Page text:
In response to:

Splendor and Miseries from the July 16, 1992 issue

To the Editors:

As Francine du Plessix Gray points out [“Splendor and Miseries,” NYR, July 16], sex work is now fashionable terminology for prostitution. A “sex worker” myself for over a decade, I am skeptical about a trend which puts more picturesque language out of business.

In the ’80s, sex work was coined by activists in the prostitutes’ movement to describe a range of commercial sex. Porn stars, erotic dancers, peep show performers, sex writers, and others in the trade made it obvious that the prostitutes’ movement should broaden its language. Thus, the inclusive sex worker. But sex work is also code. In two words, “selling sex is just another occupation.” Sex work sidesteps any pejorative meanings associated with to prostitute (the verb) and prostitute (the person).

As an activist hooker, I have helped to promote the fashionable status of the term sex work (and, apparently, of actual sex workers). Sometimes I have my regrets. Sex work doesn’t sound immoral, but it doesn’t sound like fun, either. Sex worker is to prostitute what gender is to sex: a usage (with some practical value) which is also identified with political rectitude.

Sex worker is “gender-free.” It’s true that males, females, and transsexuals can sell sex. But “genderless” lingo enables feminists to ignore the fact that differences between men and women are accepted in our industry—rather than neurotically denied, as is often the case in other fields.

Many indoor hookers complain that the word prostitute conjures up the image of a too-explicit street hussy. But I am alarmed to note that sex worker conjures up no image at all! Prostitutes, go-go dancers, porn stars are their images. The erotic image is our bread and butter—and the thing which makes us different from people in more prosaic occupations. Many of our feminist supporters have been using language to diminish the whore’s sensationalistic image—hoping to claim her as one of their mundane “sisters.” This is the price, it seems, of feminist support.

Sex work connotes that prostitutes are engaged in labor rather than business, making us acceptable to those who abhor the very thing we represent: a free market. In the old days, when the left was consistent, the only good whore was a “down- trodden” or reformed whore. In the ’70s, when Vietnamese prostitutes were sent to camps for their political “re-education,” many a socialist-feminist in the West took heart. In the ’90s, unrepentant harlots have been featured on WBAI, courted by ACTUP, praised in the pages of the Village Voice and The Nation. Politics makes for bedfellows even a prostitute would consider strange, and our new terminology has served as a political mating call to the left.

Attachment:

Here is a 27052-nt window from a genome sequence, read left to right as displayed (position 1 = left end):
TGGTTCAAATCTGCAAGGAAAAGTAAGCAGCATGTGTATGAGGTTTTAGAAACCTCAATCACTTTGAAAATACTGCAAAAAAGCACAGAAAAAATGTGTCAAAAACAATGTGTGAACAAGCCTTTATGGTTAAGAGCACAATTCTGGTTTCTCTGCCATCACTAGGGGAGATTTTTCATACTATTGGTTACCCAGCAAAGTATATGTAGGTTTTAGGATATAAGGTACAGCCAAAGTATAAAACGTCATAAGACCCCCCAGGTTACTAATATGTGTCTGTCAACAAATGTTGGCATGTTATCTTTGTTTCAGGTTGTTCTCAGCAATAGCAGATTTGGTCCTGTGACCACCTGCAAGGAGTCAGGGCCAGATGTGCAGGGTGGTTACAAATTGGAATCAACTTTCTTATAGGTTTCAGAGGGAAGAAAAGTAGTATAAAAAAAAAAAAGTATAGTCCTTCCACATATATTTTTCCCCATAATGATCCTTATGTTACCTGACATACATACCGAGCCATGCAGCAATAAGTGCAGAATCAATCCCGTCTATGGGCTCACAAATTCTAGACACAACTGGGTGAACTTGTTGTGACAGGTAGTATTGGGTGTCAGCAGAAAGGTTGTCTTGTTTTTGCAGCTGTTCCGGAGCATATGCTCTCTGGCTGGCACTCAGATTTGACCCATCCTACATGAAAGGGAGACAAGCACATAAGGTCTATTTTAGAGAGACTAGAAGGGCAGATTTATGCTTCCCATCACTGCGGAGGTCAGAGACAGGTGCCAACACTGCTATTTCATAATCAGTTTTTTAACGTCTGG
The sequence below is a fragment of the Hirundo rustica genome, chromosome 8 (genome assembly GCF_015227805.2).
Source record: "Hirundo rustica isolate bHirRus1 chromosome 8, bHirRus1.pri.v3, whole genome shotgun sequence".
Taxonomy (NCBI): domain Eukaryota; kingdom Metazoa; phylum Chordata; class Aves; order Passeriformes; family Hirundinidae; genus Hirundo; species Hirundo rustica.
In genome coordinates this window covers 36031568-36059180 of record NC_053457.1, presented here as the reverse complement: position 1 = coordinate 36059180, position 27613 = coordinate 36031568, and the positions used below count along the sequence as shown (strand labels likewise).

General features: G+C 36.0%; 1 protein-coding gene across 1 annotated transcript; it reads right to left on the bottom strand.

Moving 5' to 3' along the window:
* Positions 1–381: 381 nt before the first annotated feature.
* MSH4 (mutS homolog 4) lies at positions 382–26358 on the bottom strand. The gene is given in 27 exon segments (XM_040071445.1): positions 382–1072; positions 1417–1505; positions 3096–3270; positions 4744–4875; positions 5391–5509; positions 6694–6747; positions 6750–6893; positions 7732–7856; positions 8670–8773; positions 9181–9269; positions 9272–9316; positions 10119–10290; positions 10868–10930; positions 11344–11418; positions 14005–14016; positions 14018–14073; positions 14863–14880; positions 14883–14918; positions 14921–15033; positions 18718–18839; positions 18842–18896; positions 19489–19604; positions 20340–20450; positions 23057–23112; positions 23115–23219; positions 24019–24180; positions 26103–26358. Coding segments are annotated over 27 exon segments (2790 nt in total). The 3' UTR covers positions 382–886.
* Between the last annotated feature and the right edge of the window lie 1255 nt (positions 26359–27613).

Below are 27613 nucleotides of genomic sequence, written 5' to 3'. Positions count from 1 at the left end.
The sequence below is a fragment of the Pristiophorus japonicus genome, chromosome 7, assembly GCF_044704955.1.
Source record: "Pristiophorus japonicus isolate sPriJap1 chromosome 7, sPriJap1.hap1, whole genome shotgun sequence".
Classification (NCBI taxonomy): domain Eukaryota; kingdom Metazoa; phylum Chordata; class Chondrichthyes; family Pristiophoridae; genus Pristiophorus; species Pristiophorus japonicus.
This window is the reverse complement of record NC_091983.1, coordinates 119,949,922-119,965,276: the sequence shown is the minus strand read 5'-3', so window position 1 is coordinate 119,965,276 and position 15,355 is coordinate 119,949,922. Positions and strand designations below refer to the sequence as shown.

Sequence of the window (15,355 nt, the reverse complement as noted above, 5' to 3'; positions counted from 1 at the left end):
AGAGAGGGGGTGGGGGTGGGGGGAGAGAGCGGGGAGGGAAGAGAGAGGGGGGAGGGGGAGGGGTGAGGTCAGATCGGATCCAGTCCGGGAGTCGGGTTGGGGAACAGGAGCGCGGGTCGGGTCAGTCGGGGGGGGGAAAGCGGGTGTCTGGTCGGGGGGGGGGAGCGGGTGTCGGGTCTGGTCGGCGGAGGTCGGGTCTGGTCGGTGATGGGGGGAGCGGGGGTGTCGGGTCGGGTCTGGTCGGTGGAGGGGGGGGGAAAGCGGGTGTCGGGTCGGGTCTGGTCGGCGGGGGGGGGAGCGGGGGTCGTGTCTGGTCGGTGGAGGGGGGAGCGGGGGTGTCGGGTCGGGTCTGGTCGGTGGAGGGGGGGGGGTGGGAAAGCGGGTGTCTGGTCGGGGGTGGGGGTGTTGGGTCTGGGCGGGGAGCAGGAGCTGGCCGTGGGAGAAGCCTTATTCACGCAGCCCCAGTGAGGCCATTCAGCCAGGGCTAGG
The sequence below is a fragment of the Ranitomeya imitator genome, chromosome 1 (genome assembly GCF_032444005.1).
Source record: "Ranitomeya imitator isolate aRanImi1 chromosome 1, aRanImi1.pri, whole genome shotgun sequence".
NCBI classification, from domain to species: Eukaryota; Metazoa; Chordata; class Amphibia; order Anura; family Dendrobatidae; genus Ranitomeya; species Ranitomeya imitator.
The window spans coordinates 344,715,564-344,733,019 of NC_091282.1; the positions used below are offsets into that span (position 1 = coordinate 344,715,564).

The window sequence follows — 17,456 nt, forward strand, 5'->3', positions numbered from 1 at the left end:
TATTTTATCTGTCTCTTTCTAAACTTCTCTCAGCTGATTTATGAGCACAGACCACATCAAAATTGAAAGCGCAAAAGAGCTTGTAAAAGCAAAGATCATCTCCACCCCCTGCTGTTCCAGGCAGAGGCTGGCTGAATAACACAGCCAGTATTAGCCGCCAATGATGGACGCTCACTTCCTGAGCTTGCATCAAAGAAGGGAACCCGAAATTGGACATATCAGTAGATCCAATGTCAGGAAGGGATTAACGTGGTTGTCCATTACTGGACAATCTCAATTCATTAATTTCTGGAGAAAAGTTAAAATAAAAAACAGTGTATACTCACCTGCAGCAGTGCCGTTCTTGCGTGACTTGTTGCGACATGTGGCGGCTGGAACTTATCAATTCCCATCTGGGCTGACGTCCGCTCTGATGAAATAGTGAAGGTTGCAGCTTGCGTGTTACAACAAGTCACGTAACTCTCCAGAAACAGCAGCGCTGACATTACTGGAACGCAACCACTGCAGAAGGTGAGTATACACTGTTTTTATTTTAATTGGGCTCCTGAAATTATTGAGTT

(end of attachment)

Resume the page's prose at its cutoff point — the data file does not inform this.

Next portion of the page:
Sex work—a term once employed for practical reasons—has taken on a political life of its own, and we who purvey erotic pleasure are increasingly desexualized by politically correct language. But this is not surprising, given the tendency of the prostitutes’ movement to entertain the ideological fads of our various supporters.

Tracy Quan
PONY (Prostitutes of New York)
New York City

Francine du Plessix Gray replies:

In deference to the expertise of any professional group, all a writer can do is to respect the terminology that members of that profession prefer to observe. So I used the term “sex worker” because that is currently the expression favored by many members of Ms. Quan’s profession (and initially approved, one should note, by Ms. Quan herself).

But I am most grateful to Ms. Quan for her beautifully stated response, and I take to heart her subtle and witty insights into the mercurial nature of current political language.

This Issue

November 5, 1992